At the end of the Battle of Agincourt, in Shakespeare’s Henry the Fifth, the king is handed a piece of paper giving the number of French soldiers who have died in the battle.

 This note, doth tell me of ten thousand French
 That in the field lie slain: he says
Then follows the news of men lost on the English side;
 Edward the Duke of York, the Earl of Suffolk,
 Sir Richard Ketly, Davy Gam, esquire:
 None else of name; and of all other men
 But five and twenty. O God, thy arm was here;
 And not to us, but to thy arm alone,
 Ascribe we all!
 ‘Tis wonderful!, says Exeter.

 God fought for us, says the King . . .
 Let there be sung ‘Non nobis’ and ‘Te Deum;’

At this point in Kenneth Branagh’s film, Henry picks up the body of a teenage soldier, and carries him from the field of battle, through the mud, the stench and the corpses. As the camera lingers on the horror of the scene, we hear the singing of Patrick Doyle’s Non nobis domine rising to a great crescendo. It’s a moving scene and won an Ivor Novello award for the composer.

In 1415 – at the time of the Battle of Agincourt, Non nobis domine was a popular round, with words taken from Psalm 115; Not unto us, O LORD, not unto us, but unto thy name give glory.

Almost two hundred years later in January 1606, these same words appear in a prayer from an Act of Thanksgiving, which later found its way into the Book of Common Prayer.

ALMIGHTY God, who hast in all ages shewed thy power and mercy . . . . in the protection of righteous and religious Kings . . .  We yield thee our unfeigned thanks and praise for the wonderful and mighty deliverance of our gracious Sovereign King James, the Queen, the Prince, and all . . . assembled in Parliament, by Popish treachery appointed as sheep to the slaughter, in a most barbarous, and savage manner . . . From this unnatural conspiracy, not our merit, but thy mercy; not our foresight, but thy providence, delivered us: And therefore, not unto us, O Lord, not unto us; but unto thy Name be ascribed all honour and glory  . . .

The Popish treachery to which this prayer refers was the Gunpowder Plot of 1605.  No doubt further thanksgivings were given as eight of the surviving conspirators, including Guy Fawkes were hung, drawn and quartered.

The same words were used by Rudyard Kipling in a poem also written for a parliamentary thanksgiving – A Pageant of Democracy – held at the Albert Hall in 1934. It was a celebration of the birth and establishment of democracy in Britain and throughout the British Empire.

Non Nobis, Domine!
Not unto us, O Lord,
The praise and glory be
Of any deed or word.
For in Thy judgement lies
To crown or bring to nought
All knowledge and device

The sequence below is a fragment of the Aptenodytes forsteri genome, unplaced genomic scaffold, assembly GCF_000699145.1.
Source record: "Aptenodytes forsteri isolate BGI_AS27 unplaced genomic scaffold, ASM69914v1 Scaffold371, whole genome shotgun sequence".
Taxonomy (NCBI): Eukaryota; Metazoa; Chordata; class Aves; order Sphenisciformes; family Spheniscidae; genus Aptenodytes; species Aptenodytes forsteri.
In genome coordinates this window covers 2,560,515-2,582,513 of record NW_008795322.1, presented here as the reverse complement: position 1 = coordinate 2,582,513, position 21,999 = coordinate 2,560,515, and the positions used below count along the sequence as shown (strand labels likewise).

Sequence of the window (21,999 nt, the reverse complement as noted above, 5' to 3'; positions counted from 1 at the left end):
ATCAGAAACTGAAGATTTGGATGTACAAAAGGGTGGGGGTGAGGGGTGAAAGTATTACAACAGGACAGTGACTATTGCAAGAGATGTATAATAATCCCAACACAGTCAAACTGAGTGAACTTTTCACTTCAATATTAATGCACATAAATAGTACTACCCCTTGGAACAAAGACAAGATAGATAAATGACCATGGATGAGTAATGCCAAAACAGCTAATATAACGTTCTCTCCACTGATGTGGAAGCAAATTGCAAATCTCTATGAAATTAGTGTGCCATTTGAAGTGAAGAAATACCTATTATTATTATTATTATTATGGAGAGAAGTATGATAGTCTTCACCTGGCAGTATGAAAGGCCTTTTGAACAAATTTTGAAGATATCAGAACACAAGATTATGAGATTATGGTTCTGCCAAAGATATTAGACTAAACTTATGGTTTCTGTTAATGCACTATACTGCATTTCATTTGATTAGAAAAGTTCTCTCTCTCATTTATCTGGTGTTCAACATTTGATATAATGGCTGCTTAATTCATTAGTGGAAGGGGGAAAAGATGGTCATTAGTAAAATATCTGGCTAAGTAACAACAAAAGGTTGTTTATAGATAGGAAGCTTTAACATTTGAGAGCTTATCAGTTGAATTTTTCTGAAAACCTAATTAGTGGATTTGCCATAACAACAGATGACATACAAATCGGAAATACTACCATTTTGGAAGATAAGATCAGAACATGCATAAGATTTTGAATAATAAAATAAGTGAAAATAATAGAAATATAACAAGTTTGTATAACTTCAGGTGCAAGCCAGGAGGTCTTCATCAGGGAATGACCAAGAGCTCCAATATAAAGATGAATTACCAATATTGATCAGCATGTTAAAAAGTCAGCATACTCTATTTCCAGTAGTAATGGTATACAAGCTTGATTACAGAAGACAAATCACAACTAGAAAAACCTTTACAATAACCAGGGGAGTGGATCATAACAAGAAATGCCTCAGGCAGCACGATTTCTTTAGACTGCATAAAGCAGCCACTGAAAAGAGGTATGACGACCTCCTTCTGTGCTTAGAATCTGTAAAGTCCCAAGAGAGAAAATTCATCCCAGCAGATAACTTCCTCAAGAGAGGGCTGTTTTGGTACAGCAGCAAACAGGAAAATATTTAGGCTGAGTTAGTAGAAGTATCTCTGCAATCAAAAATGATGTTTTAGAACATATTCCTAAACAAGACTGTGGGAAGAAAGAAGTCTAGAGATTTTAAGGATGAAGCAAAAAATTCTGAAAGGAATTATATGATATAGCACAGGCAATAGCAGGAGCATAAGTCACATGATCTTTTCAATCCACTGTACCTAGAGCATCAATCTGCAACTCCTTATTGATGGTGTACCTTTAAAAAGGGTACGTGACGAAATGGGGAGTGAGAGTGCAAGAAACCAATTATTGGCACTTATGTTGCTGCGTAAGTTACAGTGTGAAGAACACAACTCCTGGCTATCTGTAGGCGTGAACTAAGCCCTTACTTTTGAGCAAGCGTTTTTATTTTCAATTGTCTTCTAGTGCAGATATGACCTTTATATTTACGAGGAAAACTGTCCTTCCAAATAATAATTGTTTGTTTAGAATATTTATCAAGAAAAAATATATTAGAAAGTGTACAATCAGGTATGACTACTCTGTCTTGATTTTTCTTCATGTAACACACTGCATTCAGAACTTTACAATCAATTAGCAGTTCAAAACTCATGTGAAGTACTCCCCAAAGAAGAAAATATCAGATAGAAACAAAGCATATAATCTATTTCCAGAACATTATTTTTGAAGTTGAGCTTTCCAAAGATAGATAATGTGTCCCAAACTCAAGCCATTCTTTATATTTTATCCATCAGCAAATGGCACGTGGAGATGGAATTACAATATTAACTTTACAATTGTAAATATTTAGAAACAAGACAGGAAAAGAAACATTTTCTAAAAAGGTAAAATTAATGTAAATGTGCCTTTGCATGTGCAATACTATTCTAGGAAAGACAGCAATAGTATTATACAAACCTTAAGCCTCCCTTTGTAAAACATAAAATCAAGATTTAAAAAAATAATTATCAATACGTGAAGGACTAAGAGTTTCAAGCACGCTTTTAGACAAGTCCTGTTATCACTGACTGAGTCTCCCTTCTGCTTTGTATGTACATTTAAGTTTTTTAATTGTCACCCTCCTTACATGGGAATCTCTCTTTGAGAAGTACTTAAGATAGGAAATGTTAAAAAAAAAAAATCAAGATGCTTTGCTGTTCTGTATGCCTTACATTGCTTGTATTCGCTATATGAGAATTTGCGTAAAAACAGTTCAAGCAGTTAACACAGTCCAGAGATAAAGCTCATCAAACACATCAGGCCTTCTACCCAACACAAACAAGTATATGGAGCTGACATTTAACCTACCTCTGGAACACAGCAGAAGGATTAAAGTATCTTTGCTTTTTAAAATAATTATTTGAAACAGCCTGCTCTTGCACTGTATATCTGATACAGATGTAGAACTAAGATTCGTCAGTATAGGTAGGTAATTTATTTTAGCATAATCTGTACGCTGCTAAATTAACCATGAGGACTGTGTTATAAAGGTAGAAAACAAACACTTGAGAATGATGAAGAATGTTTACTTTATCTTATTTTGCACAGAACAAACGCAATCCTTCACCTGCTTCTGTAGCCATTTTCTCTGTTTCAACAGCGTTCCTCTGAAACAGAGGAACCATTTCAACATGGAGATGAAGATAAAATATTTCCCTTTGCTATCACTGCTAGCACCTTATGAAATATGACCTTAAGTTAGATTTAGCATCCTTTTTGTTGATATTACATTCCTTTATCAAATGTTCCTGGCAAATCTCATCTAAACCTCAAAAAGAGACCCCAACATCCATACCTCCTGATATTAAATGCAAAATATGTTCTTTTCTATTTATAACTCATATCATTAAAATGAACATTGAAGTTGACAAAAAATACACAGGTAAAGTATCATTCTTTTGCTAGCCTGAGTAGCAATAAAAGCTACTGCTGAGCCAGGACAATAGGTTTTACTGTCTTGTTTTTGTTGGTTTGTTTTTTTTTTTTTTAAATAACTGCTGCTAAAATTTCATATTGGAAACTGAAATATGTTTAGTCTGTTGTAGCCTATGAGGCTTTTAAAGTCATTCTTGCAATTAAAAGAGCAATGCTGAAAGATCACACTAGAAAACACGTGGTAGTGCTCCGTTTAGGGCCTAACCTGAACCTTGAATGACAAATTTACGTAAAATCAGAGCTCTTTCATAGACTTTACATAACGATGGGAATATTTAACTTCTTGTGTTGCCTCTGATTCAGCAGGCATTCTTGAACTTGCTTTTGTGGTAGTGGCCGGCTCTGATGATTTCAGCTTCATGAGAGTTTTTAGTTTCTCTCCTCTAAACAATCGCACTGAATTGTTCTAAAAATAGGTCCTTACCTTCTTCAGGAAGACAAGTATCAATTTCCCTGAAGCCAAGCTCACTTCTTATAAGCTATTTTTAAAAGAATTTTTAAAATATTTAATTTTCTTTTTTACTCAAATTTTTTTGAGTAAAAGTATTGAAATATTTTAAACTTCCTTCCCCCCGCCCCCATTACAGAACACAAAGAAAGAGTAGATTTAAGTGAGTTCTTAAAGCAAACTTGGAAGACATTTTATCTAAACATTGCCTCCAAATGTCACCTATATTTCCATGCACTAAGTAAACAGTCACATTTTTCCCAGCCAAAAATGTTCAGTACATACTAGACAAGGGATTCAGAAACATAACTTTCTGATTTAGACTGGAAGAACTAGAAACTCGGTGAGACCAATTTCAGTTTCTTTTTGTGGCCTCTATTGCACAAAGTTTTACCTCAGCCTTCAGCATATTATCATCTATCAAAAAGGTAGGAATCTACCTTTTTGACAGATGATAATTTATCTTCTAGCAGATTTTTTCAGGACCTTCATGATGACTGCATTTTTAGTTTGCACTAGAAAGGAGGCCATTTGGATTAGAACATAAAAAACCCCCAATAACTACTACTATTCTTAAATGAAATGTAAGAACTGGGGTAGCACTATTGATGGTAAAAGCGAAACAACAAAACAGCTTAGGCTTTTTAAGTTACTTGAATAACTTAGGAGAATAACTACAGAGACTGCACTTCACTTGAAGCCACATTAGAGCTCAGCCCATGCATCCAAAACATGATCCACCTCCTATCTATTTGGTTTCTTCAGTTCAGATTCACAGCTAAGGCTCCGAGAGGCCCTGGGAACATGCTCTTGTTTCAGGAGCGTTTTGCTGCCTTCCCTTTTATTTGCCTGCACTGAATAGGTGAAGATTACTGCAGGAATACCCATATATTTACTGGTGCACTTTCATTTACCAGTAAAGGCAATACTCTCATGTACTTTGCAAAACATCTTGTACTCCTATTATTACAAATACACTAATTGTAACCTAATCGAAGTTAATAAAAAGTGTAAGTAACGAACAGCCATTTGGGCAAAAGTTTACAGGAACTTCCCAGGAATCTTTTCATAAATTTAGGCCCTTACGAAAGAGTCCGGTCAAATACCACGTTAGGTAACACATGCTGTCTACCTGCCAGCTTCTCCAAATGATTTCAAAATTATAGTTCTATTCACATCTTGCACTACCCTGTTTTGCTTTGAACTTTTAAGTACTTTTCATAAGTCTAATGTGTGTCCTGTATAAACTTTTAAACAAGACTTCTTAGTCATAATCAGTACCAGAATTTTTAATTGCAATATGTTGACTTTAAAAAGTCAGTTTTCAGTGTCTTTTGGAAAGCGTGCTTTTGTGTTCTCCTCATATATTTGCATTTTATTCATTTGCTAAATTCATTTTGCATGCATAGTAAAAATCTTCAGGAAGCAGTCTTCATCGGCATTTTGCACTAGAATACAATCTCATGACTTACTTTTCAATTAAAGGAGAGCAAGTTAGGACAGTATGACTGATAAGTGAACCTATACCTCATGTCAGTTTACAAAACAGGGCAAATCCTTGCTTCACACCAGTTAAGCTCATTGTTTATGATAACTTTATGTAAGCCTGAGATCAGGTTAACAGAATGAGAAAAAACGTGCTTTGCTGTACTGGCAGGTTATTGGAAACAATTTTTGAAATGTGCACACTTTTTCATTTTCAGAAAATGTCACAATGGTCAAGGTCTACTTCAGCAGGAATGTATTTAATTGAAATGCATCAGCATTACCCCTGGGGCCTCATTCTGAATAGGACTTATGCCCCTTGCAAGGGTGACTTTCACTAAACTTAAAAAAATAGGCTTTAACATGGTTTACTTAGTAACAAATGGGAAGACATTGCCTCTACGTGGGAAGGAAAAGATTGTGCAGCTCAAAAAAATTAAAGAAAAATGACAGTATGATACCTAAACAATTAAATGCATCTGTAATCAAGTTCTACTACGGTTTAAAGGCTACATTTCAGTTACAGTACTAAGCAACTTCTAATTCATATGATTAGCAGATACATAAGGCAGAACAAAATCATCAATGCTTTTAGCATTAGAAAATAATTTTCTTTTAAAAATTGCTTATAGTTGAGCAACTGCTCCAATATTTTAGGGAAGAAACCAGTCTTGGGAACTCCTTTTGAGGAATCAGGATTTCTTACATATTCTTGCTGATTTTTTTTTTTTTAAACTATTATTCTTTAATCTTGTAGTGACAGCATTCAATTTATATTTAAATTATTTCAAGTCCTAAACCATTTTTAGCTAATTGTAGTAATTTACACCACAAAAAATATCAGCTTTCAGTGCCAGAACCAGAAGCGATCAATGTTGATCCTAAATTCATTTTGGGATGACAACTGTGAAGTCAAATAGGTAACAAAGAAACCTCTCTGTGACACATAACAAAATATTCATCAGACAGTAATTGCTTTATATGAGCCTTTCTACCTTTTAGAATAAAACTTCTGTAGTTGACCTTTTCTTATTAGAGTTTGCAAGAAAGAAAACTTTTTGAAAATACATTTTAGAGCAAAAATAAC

That man has reached or wrought.

Today, in our rather sensitive, sentimental and squeamish times, some of us may have difficulty relating to Henry the Fifth walking through the carnage of war bearing the burden of the war dead, while declaring that “God fought for us” and asking for a Non Nobis to be sung.


I know many ministers struggle to preach on Remembrance Sunday; the pacifist in us all finds it hard to look beyond the chaos, and find any act worthy of God. The thought of ascribing the death of countless war dead to the arm of God alone fills us with revulsion. We are far too conscious of our ” blame and the noise which men call fame” that has led to so much suffering and pain.

Perhaps the soldier of Christ in all of us should rejoice at the triumph of good over evil, and in such a battle proclaim “God with us” and sing a Non nobis domine, Not unto us O Lord but unto thy name be the praise.

It is almost impossible both to rejoice in the victory of righteousness and at the same time lament the sacrifice of war. Yet if our wars are to be just wars fought for the right reasons, if we are to seek peace through negotiation, if we are to truly honour and support  members of our armed forces and care for those who are injured in war, then we must both bear the burden and suffering of war and at the same time be able to sing Non nobis – not unto us but unto thy name be the praise.

To fail to count the cost of war and be carried away with a rising crescendo of the Non nobis, is to become like the Crusaders or the builders of empire who wiped out civilizations callously and remorselessly in the name of God.

To be carried away with the sacrifice and suffering of soldiers and fail to see God at work in the battle is to lose sight of the justice, peace and freedom for which they fought. A war without just cause, in which nothing is ascribable to God, is not a just war. It isn’t enough to remember those who sacrificed their lives in battle, whilst ignoring the more complex moral paradox.

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